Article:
Hunger in Third World Countries
Hunger is a serious question that affects many countries in the world, especially in developing countries. A recent report states that “925 million people do not have enough to eat and 98 percent of them live in developing countries.”(FAO,2010) “Hunger is not just the need to eat; but can be defined as “the uneasy or painful sensation caused by want of food; craving appetite, [or] the exhausted condition caused by want of food” (Oxford English Dictionary), which means a continuing deprivation in a person of the food needed to support a healthy life. Over time, people in third world countries who suffer from hunger have slower physical and mental developments than well fed people and are vulnerable to illness and disease.
Poverty is the
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Malnutrition permeates all aspects of health, growth, cognition, motor and social development of young children in developing countries. Children who are malnourished are more susceptible to infections, and are more likely to become ill and/or die from these infections than a well-nourished child. “Undernutrition contributes to 53 percent of the 9.7 million deaths of children under five each year in developing countries”( UNICEF, 2006) “Poor nutrition plays a role in at least half of the 10.9 million child deaths each year—over five million deaths” (UNICEF 2008, p 1). Children who are poorly nourished suffer up to 160 days of illness each year. Under nutrition magnifies the effect of every disease, including measles and malaria. The estimated proportions of deaths in which under nutrition is an underlying cause are roughly similar for diarrhea (61%), malaria (57%), pneumonia (52%), and measles (45%) (Black 2003, Bryce 2005). Malnutrition can also be caused by diseases, such as the diseases that cause diarrhea, by reducing the body's ability to convert food into usable nutrients.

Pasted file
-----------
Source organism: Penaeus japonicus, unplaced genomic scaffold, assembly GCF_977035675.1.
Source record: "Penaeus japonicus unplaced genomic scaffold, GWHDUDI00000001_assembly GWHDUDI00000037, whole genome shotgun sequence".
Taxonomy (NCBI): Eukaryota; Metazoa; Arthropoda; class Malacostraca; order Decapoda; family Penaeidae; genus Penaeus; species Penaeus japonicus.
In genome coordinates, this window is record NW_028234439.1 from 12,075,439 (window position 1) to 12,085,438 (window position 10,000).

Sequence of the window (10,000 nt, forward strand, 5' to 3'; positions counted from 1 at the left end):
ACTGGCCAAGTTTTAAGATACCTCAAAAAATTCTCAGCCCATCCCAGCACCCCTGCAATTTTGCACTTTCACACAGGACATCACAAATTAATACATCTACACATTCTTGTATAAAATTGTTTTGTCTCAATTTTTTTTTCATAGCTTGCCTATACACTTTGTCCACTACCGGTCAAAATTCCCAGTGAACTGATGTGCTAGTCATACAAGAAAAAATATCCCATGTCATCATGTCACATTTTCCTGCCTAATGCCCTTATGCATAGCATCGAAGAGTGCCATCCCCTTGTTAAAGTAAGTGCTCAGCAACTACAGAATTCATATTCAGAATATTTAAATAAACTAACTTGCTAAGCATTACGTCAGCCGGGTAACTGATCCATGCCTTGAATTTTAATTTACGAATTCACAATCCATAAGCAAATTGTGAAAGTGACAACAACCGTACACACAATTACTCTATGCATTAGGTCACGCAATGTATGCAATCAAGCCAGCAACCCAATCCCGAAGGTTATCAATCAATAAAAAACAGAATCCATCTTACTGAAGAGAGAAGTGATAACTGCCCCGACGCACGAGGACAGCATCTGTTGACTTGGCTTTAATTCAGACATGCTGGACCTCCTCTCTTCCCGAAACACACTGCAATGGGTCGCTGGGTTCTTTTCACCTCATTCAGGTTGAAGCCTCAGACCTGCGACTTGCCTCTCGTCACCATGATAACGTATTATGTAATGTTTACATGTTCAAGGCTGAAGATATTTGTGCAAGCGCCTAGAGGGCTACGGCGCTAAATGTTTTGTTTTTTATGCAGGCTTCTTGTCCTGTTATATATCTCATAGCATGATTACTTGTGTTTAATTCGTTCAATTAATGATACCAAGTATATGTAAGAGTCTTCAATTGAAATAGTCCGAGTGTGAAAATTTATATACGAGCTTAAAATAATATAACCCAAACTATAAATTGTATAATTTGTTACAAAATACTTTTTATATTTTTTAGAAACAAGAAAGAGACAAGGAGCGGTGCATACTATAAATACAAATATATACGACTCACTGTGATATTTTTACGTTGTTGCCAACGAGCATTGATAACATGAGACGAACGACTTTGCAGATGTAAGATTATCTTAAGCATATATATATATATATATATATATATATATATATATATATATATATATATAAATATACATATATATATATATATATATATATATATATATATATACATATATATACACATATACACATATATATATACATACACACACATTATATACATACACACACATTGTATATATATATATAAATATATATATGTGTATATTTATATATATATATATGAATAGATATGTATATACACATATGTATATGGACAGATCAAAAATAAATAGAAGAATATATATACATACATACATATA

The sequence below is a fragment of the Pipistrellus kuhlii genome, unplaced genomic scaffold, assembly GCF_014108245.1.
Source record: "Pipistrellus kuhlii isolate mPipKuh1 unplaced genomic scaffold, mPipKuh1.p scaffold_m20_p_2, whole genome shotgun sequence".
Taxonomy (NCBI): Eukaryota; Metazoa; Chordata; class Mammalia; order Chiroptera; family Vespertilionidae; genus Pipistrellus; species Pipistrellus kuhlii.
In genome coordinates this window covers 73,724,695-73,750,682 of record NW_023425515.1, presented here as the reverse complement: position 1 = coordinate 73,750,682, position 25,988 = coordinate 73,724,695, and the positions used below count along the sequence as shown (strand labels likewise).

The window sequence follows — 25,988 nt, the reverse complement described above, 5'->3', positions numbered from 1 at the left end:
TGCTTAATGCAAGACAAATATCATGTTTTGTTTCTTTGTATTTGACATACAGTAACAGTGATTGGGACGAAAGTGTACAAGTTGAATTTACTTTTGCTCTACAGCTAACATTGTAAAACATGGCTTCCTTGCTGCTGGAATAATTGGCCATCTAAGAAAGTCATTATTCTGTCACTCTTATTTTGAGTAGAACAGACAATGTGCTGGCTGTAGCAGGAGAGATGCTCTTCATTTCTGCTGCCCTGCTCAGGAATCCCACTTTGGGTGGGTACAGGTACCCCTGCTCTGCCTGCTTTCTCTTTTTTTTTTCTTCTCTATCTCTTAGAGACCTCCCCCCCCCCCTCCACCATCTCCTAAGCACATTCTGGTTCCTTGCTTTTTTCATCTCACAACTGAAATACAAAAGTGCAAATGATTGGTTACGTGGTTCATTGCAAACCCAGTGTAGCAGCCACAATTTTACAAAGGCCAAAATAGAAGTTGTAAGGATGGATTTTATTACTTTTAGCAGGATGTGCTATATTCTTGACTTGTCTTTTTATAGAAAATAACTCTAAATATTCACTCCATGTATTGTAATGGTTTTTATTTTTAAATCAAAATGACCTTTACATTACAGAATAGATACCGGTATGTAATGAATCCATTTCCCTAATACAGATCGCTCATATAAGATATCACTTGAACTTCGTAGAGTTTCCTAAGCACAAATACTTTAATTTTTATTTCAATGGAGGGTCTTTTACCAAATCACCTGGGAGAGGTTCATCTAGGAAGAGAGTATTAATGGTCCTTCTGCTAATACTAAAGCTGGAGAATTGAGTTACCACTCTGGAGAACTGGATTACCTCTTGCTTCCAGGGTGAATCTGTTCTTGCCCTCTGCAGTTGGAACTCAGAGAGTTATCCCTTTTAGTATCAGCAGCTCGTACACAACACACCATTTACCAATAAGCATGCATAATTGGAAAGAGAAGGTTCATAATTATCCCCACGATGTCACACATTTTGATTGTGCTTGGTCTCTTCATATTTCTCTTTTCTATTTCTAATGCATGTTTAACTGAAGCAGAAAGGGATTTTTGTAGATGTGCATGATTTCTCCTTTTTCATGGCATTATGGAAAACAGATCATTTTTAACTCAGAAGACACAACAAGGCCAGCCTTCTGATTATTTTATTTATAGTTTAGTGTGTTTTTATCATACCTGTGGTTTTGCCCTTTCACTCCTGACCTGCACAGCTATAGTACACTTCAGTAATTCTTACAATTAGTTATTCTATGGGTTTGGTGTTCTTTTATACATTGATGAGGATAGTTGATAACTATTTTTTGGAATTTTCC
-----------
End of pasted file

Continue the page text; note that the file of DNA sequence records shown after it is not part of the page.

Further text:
Malnutrition affects the proper mental and social development of a child, to the effect that malnourished children do less well in school and are less likely to reach their full potential than if they were well nourished. When malnutrition is widespread, this restricted development has obvious effects on the development potential of a